1. Nature and kinds.
1. In General.1
2. An Incorporeal Interest May be as for a Fee, or for Life or a Leasehold.2
1. Nature in General.
a. Continuous and discontinuous. Illustrations.
122 Massachusetts, 199. - 1877. [Reported herein at p. 826.]
38 Vermont, 96. - 1865. [Reported herein at p. 822.]
1 In our American law "an incorporeal hereditament is a right issuing out of a thing corporate" real, "or concerning or annexed to, or exercisable within, the same," and "transmissible to heirs, according to the law regulating the inheritance of land." See 2 Black. Com. 20; 2 Broom & Hadley, 20. See also note 8. in Hammond's Edition, 2 Black. Com. Blackstone enumerates ten sorts of incorporeal hereditaments: "Advowsons, tithes, commons, ways, offices, dignities, franchises, corodies or pensions, annuities and rents." Many of these are obsolete and some of them would not come within our definition as given above.
Future interests in lands are sometimes classed as incorporeal hereditaments, though not with strict propriety. The contingent right to enter in case a condition should be broken has a better claim to be treated here, but see p. 527, supra, and under future estates infra. - Ed.
2 See Huff v. McCauley, supra p. 76, at p. 78. - Ed.
3 From the point of view of the servient tenement these are often called servitudes. - Ed.
b. Appendant or appurtenant, or in gross?
23 Ohio State, 614. - 1873.
McIlvaine, J. - Is a private right of way over the lands of another, in gross, such an interest or estate in land, as may be cast by descent, or may be assigned by the grantee to one who has no interest in the land? These are the only questions in this case. If such a right be inheritable or assignable, the Court of Common Pleas erred in its charge; otherwise there is no error in the record.
The terms of the deed from Lasley to Logue plainly import an intention to make the right of way therein granted appendant and appurtenant to other lands, but the record does not disclose either the facts or the law given to the jury, whereby it could determine whether or not that intention was accomplished. It simply shows that the jury was instructed that if the right of way granted did not and could not, under the circumstances, become appurtenant to lands other than those over which it was granted, then it was a mere personal right in the grantee, which could not be inherited from him, or transferred by him to a stranger.
The correctness of this instruction does not depend upon a construction of the deed by which it was granted, for the terms of the grant are "to Alexander Logue, his heirs and assigns." The real question is, whether or not a private right of way in gross is, in law, capable of being transferred or transmitted.
It is strongly insisted upon, in argument, that a right of way, in gross, may be conveyed to the grantee "and to his heirs and assigns forever," because an owner in fee may carve out of his estate any interest less than the whole and dispose of the less estate absolutely; and this because the power to dispose of the whole estate includes a power to dispose of any part of it.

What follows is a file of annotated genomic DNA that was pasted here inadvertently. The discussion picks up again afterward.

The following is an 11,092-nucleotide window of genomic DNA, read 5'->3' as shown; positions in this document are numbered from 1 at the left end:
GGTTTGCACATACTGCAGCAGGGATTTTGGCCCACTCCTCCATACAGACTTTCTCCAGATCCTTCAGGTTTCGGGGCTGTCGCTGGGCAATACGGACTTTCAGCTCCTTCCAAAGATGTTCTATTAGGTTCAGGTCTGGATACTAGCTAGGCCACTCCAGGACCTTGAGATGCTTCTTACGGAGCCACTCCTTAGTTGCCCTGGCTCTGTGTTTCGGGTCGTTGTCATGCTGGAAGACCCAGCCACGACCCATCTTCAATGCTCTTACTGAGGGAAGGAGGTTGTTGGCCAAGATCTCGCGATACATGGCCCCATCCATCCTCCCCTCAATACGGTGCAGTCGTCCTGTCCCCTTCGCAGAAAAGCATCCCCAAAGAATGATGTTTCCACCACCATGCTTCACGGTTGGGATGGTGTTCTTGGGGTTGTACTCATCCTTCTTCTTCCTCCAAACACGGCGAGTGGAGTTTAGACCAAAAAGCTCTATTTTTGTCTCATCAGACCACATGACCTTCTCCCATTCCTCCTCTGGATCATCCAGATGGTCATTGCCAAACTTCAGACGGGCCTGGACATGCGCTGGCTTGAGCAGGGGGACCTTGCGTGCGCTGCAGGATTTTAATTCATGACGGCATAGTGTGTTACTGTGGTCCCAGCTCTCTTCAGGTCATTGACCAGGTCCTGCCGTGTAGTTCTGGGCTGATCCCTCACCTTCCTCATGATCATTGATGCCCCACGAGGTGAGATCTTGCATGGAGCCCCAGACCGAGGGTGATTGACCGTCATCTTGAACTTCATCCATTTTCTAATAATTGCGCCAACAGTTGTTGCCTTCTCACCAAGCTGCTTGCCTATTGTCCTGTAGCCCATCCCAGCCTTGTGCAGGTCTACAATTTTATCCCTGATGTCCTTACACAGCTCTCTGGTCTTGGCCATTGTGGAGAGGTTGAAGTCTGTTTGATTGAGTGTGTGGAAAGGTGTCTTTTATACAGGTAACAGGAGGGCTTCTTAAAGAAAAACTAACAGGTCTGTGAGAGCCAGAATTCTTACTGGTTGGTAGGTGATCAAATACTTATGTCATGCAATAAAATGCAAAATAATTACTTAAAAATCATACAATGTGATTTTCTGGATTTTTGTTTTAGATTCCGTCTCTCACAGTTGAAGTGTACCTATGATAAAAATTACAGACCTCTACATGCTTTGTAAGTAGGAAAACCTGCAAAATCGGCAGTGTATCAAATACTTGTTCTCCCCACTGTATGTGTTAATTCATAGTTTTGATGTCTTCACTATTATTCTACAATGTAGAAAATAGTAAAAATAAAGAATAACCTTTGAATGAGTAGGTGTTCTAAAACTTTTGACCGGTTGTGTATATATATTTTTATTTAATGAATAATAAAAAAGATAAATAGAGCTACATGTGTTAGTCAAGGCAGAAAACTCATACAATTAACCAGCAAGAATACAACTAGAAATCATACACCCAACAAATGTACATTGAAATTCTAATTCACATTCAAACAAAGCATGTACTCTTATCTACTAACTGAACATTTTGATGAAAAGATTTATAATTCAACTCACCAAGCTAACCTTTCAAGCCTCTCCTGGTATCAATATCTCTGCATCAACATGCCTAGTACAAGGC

This argument assumes the affirmative of the very question in controversy, to-wit, that such a right of way is an interest or estate in the land.
A mere naked right to pass and repass over the land of another, a use which excludes all participation in the profits of the land, is not, in any proper sense, an interest or estate in the land itself. Such a right is in its nature personal; it attaches itself to the person of him to whom it is granted, and must die with the person.
If such a right be an inheritable estate, how will the heirs take?
1 "Easements in gross" not being inheritable in modern times have ceased to be incorporeal hereditaments, and are mere personal rights. - ED.
In severalty, in joint tenancy, coparcenary, or as tenants in common? If not in severalty, how can their interests be severed?
If it be assignable, what limit can be placed on the power of alienation? To whom and to how many may it be transferred? Why not to the public at large, and thus convert into a public way that which was intended to be a private and exclusive way only.
Where the way is appendant or appurtenant to other lands, very different considerations arise. There the right attaches to the land to which the way is appurtenant, because it is granted for the convenience of their occupation without respect to the ownership or number of occupants. In such case the right of way passes with the dominant estate as an incident thereto. A right of way appendant cannot be converted into a way in gross, nor can a way in gross be turned into a way appendant.
A very marked distinction also exists between a way in gross and an easement of profit a prendre; such as the right to enter upon the lands of another, and remove gravel or other materials therefrom. The latter so far partakes of the nature of an estate in the land itself, as to be treated as an inheritable and assignable interest. Post v. Pearsall, 22 Wend. 432.
Both upon principle and authority, we think there was no error in the charge of the court below. Mr. Washburn in his work on Easements, page 8, par. I I, states the law upon this subject as follows: " A man may have a way in gross over another's land, but it must, from its nature, be a personal right not assignble or inheritable; nor can it be made so by any terms in the grant, any more than a collateral and independent contract can be made to run with the land." See also Ackroyd v. Smith, 10 C. B. 164; Garrison v. Budd, 19 111. 558; Post v. Pearsall, 22 Wend. 432; Woolrych on Ways, 20; 2 Black, Com. 35; 3 Kent's Com. 420, 512.
2. How Created.
a. By grant.